After his break with Gandhi, Sahajanand kept out of party politics (though he continued to be a member of the Congress) and turned his energies into mobilising the peasants [Hauser, 1961:109-133]. By the end of the decade, he emerged as the foremost kisan leader in India. In this task of organising the peasants, at different times his political impetuosity took him close to different individuals, parties and groups. He first joined hands with the Congress Socialists for the formation of the All-India Kisan Sabha; then with Subhas Chandra Bose organised the Anti-Compromise Conference against the British and the Congress [Sahajanand, 1940]; then worked with the CPI during the Second World War [Das, 1981]; and finally broke from them, too, to form an `independent' Kisan Sabha [Rai, 1946]. In spite of these political forays, however, Sahajanand remained essentially a non-party man and his loyalty was only to the peasants for whom he was the most articulate spokesman and forthright leader. As a peasant leader, `by standards of speech and action, he was unsurpassed' [Hauser, 1961:85]. He achieved that status by a remarkable ability to speak to and for the peasants of Bihar; he could communicate with them and articulate their feelings in terms whose meaning neither peasant nor politicians could mistake. `He was relentlessly determined to improve the peasants' condition and pursued that objective with such force and energy that he was almost universally loved by the peasants, and almost equally both respect and feared by the landlords, Congressmen and officials. The Swami was a militant agitator; he sought to expose the condition of agrarian society and to organise the peasants massively to achieve change. He did this through countless meetings and rallies which he organised and which he addressed in his own inimitable forthright manner. He was a powerful speaker speaking the language of the peasants. Sahajanand was a Dandi Sanyasi and always carried a long bamboo staff (danda). In the course of the movement, this staff became the symbol of peasant resistance. They cry of "Danda Mera Zindabad" (Long live my staff), was thus taken to mean "Long live the danda (lathi) of the Kisans" and it became the watchword of the Bihar peasant movement. The inevitable response by the masses of peasants was "Swamiji ki Jai" (Victory to Swamiji) [Hauser, op cit]. "Kaise Logey Malguzari, Latth Hamara Zindabad" (How will you collect rent as long as our sticks are powerful?) became the battle cry of the peasants.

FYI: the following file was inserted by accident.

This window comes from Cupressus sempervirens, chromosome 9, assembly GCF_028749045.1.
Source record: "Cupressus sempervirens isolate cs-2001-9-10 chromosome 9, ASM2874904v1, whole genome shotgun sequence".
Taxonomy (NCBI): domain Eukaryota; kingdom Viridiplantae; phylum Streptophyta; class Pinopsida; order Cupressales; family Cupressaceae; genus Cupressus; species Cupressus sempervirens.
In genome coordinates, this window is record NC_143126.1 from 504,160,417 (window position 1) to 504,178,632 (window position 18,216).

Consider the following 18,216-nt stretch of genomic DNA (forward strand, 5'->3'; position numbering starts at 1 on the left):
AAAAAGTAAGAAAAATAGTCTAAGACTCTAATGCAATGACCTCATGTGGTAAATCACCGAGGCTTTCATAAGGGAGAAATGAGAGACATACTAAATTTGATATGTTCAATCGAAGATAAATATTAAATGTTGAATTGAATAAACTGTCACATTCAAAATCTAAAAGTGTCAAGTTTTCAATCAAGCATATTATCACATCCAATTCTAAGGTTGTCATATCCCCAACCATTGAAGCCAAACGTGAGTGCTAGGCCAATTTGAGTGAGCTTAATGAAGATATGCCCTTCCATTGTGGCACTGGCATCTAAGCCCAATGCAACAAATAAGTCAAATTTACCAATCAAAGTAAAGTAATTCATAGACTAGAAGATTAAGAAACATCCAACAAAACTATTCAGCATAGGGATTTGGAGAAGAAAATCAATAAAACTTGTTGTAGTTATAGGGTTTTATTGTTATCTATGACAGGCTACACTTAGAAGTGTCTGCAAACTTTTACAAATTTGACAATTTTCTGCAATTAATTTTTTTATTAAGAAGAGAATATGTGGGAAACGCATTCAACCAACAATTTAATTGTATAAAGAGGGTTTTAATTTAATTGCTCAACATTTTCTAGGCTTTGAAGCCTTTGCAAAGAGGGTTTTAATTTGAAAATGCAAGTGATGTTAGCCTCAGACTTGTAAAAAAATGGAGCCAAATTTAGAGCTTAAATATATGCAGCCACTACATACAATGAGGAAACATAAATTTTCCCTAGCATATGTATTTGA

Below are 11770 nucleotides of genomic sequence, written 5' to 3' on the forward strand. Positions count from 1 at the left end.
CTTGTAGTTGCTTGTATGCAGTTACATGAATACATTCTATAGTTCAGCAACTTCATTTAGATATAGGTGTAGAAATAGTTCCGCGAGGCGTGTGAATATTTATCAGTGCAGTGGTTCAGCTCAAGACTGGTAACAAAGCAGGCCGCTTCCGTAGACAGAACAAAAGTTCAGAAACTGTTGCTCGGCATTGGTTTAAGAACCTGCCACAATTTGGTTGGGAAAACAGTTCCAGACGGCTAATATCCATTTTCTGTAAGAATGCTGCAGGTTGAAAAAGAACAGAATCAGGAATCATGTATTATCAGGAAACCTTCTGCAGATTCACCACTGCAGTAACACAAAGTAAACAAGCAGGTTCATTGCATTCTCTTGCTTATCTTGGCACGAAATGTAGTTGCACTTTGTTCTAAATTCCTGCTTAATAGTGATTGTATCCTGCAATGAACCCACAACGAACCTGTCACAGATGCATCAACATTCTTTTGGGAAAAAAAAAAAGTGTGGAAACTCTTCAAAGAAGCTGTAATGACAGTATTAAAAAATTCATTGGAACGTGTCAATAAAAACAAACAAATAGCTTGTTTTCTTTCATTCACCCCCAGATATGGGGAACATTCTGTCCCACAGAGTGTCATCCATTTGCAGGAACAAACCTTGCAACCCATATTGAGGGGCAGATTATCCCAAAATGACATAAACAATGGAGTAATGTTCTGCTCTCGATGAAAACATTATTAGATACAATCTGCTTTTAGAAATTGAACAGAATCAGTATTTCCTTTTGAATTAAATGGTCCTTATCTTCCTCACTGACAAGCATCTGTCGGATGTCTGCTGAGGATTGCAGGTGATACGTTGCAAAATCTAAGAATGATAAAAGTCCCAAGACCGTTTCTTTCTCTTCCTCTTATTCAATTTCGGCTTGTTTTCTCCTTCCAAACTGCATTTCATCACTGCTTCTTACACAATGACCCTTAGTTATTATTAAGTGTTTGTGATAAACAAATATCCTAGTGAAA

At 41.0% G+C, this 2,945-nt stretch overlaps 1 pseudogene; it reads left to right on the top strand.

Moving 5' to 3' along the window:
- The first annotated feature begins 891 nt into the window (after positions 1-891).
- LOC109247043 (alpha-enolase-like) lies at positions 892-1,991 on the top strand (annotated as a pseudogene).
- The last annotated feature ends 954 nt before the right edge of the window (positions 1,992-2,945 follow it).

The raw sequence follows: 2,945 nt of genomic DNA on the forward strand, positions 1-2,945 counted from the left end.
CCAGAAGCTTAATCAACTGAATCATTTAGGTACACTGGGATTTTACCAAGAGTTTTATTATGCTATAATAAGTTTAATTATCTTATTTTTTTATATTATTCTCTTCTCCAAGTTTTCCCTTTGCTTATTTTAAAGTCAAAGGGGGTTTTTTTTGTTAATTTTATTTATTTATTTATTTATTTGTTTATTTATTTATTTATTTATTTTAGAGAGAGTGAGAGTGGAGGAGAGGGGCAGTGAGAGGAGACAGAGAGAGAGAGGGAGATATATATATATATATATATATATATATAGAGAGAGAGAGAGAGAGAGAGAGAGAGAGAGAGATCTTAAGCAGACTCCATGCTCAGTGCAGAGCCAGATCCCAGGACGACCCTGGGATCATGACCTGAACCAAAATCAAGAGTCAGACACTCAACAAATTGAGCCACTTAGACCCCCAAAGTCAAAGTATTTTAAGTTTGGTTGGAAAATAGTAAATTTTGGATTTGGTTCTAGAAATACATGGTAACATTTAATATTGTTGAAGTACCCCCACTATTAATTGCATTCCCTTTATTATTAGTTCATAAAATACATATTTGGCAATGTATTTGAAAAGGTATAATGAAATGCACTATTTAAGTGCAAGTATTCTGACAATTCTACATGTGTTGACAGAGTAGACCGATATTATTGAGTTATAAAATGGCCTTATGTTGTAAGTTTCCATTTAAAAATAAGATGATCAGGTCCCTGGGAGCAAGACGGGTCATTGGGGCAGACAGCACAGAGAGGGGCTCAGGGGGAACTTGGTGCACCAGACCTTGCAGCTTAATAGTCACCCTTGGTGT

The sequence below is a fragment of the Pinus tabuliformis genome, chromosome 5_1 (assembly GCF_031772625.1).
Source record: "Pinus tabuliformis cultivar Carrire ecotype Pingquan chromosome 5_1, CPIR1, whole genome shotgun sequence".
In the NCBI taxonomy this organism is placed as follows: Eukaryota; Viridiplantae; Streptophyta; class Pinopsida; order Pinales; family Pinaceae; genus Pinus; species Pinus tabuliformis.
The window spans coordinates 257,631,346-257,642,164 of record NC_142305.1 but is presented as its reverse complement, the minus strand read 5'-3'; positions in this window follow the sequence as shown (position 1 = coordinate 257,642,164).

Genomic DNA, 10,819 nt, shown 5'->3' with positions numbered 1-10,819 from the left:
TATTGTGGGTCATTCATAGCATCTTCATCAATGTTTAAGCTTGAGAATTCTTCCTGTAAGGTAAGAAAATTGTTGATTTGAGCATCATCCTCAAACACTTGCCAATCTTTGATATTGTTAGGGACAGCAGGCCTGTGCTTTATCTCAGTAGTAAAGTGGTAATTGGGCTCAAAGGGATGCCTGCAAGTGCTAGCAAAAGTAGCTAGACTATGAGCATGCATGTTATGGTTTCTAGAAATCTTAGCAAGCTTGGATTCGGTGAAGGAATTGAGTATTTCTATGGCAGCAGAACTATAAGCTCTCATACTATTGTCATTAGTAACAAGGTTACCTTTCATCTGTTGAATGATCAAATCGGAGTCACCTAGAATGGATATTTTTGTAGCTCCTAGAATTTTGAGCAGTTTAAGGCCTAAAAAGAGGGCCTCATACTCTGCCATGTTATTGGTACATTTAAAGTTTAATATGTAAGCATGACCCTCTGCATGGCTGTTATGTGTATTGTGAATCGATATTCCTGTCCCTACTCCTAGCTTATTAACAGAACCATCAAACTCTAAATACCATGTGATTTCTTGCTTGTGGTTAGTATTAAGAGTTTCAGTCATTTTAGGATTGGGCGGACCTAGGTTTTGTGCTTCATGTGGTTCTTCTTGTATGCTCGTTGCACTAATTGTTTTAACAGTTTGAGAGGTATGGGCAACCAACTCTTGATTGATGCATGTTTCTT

This was the manner in which a common communication was achieved. And it was vastly enhanced by the fact that Sahajanand was a Swami, which gave him a tremendous charisma. In 1937, he was reported to have said that as religious robes had long exploited the peasants, now he would exploit those robes on behalf of the peasants' [Hauser, ibid]. When landlords raised the question as to how a sanyasi (mendicant) was taking part in temporal problems of the poor, Sahajanand quoted the scriptures at them:
Prayen deva munayah swavimukti kama
Maunam charanti vijane na pararthnsihthah
Naitan vihaya kripnan vimumuksha eko
Nanyattwadasya sharanam bhramato nupashye
(Mendicants are selfish, living away from society, they try for their own salvation without caring for others. I cannot do that, I do not want my own salvation apart from that of the many destitutes. I will stay with them, live with them and die with them)[Sahajanand, 1952:171].
Such was Swami Sahajanand Saraswati, the charismatic sanyasi rebel, who laid the foundations of kisan organisation in Bihar, built it up into a massive movement, spread it to other parts of India and radicalised it to such an extent that what had started off as a move to bring about reform in the zamindari system, ended up by destroying the system itself. Sahajanand could not, however,m witness the legal death of zamindari in BIhar. While the battle for this was still being fought in the legislature and the courts, on 26 June 1950, Sahajanand passed away [Sudhakar, 1973:14].